Friday 12 October 2018

Ria de Vigo

Wednesday 19 September to Friday 21 September 2018

We left Ria de Pontevedra on Wednesday 19th September. We had stayed longer than planned due to the thick fog and heavy sea swell that had engulfed the Ria on Sunday evening.  

Fog at Ria Pontevedra

We were beginning to wonder if we would ever leave the Ria, but when we woke to glorious sunshine and light winds, we decided to take our chance and go the 20 odd miles to our next destination which was Vigo.

We had light north easterly winds and hoped that we would get a few hours sailing under our belts.  Unfortunately it wasn't to be. Despite raising the Yankee (the front sail) and changing course slightly to sail best course to wind, we could not get Offbeat to perform.  So, we put the engine on, set the auto pilot and had a cup of tea!

The trip itself was very pleasant as the scenery was once again stunning.  I dont think we will ever tire of going past the islands and the headlands of Galicia as they are truly stunning and with the variable weather, can never be taken for granted. 

Ria Vigo from a distance

Cies Island

Ria Vigo

 Ria Vigo is the southern most Ria of the Rias Baixas.  It's western entrance is protected by the Cies Islands, which are part of the National Park of the Atlantic Islands. The city of Vigo is the largest fishing port in the world and therefore one of the busiest in transportation.

Having said that, motoring up the Ria was pretty uneventful.  There were a couple of ships anchored outside of the Ria and we encountered a couple of ferries we had to dodge, but nothing like the traffic we were expecting.

We arrived at Real Club Nautico marina in Vigo and called ahead for a berth. Yes, they could fit us in and we waited for the marinero to come and show us to our berth.  As we were following him round (he was in a dinghy) I noticed that we had gone past all the pontoons that you tie on to at the side and he was taking us to the pontoons that you tie onto at the back.  Surely not I thought, haven't you seen how much kit we've got on the back of our boat? But yes, we had our first experience of stern to mooring.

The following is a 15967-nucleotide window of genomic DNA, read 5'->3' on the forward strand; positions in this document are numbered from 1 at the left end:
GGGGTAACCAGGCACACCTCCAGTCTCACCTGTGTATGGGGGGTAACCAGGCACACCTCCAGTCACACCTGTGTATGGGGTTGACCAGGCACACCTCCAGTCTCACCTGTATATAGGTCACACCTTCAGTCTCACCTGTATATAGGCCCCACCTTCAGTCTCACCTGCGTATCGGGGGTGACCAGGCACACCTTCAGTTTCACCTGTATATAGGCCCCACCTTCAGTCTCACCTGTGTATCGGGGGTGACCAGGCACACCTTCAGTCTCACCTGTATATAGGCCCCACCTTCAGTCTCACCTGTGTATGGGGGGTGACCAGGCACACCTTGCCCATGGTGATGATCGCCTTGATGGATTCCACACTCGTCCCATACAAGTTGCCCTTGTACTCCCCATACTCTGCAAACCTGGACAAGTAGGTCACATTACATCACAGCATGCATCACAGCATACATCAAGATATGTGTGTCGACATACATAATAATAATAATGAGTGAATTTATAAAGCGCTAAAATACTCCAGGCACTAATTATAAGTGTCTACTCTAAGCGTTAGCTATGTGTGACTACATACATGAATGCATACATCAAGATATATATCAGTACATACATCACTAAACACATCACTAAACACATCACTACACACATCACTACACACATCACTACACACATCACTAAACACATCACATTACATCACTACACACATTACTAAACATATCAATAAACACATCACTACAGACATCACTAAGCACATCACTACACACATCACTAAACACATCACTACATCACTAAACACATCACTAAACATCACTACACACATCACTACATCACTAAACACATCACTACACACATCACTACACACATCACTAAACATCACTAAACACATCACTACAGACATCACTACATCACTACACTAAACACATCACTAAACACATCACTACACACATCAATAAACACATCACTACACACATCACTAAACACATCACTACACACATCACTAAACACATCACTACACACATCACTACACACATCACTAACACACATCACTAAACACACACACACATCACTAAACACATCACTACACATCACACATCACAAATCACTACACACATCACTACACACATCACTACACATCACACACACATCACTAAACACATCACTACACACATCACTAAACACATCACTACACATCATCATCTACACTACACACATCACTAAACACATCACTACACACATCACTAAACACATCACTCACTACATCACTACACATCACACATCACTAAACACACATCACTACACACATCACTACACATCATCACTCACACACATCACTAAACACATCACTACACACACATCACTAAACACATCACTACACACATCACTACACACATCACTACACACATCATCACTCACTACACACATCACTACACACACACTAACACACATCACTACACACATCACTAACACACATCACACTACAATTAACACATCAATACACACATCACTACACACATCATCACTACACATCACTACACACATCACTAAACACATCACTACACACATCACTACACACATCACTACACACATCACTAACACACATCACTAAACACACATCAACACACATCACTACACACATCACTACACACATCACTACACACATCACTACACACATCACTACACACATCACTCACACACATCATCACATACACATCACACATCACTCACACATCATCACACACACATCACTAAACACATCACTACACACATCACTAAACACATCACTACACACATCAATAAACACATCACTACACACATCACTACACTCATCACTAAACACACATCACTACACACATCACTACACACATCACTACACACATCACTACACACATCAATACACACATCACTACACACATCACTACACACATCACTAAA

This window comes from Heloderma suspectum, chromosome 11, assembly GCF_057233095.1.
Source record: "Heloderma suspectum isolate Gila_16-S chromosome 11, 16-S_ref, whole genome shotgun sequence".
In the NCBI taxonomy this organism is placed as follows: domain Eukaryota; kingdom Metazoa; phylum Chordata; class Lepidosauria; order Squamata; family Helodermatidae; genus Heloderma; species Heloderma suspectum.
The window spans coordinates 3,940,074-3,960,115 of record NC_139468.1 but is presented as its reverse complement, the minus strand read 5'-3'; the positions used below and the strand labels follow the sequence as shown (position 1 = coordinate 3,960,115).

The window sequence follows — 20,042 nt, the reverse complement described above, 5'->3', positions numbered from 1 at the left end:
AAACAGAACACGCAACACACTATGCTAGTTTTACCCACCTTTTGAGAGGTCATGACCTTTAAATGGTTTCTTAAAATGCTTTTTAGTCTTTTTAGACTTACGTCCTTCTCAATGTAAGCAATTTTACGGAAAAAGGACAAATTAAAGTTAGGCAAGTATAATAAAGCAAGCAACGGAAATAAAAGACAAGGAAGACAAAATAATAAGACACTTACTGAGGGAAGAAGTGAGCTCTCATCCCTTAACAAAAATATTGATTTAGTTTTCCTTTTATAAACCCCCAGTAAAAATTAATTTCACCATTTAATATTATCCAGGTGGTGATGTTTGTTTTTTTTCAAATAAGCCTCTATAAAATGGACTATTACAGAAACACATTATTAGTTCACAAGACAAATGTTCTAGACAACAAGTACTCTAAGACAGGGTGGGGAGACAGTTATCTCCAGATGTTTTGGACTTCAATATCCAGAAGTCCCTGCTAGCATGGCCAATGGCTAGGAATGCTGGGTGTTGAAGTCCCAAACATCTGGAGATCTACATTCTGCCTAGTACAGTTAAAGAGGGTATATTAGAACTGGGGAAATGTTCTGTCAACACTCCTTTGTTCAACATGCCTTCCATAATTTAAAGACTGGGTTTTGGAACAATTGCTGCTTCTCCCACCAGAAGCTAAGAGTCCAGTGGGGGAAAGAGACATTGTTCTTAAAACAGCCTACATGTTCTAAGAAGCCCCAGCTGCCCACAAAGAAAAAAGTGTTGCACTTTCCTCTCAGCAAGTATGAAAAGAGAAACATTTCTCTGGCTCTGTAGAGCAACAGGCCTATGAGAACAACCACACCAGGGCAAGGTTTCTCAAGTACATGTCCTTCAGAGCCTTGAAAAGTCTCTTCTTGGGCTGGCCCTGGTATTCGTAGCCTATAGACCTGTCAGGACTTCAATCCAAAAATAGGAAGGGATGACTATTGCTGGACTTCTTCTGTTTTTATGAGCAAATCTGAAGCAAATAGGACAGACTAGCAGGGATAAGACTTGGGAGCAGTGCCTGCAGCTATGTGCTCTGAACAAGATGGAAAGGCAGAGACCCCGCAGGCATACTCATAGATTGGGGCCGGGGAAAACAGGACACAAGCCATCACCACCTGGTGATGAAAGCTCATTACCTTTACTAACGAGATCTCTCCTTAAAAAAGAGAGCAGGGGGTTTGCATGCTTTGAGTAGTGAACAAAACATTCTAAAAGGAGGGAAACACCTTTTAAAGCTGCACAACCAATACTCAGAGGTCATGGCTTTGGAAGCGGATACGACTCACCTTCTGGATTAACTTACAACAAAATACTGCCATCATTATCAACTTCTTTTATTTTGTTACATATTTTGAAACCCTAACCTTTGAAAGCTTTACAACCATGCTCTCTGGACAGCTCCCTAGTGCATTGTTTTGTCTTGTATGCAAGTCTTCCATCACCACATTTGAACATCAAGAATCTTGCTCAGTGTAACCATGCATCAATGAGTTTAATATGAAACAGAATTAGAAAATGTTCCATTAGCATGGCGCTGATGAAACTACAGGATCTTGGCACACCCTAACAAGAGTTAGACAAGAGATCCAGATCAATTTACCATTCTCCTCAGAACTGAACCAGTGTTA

Offbeat's stern!

Mark did an excellent job of reversing Offbeat into her berth and with the help of the marinero, they secured her ropes.

Real Club Nautico, Vigo

But, here was the conundrum. How the hell was I going to get off the back of this boat? I don't particularly like heights, I suffer from vertigo and have a serious phobia about walking on planks! And, we hadn't got round to sorting out a pasarell (the thing gangplank that goes on the back of boats to walk up and down). 

"No problem" Mark says, "I've got just the thing" and produces a pieces of wood about 6 inches wide by 4 foot long.  He then ties the thing on the back of the boat and demonstrates how easy it is to get on and off. Hmm, might be for him, but I was going to take a bit more convincing. So, after a few demonstrations and a bit of coaxing, with a pounding heart and clammy hands, I gingerly climbed off the back of the boat onto land.

The Plank!

In the end it wasn't too bad.  Crikeys, if I can sail across the Bay of Biscay I can climb off the back of the boat!

We didn't really do much whilst we were in Vigo, other than catch up on washing and shopping. The main purpose of our being there was to meet with Jo, Mark's sister who was helping us sail Offbeat to Lisbon.

Jo arrived on Thursday afternoon and so we had lunch (tapas and wine of course) and had bit of a wander around the old town. We then had to go on an expedition to the port area as Mark needed a few things from the Chandlery.  This was definitely not the tourist side of town and I think Jo and I were both glad when we were back in sight of the marina.

That night we went out to dinner and after a fair bit of wandering around, we found a lovely fish restaurant.  As it was our last night in the Rias, it seemed appropriate to finish it in true Galician fashion with fresh, succulent fish and a fine bottle of Albarino wine.

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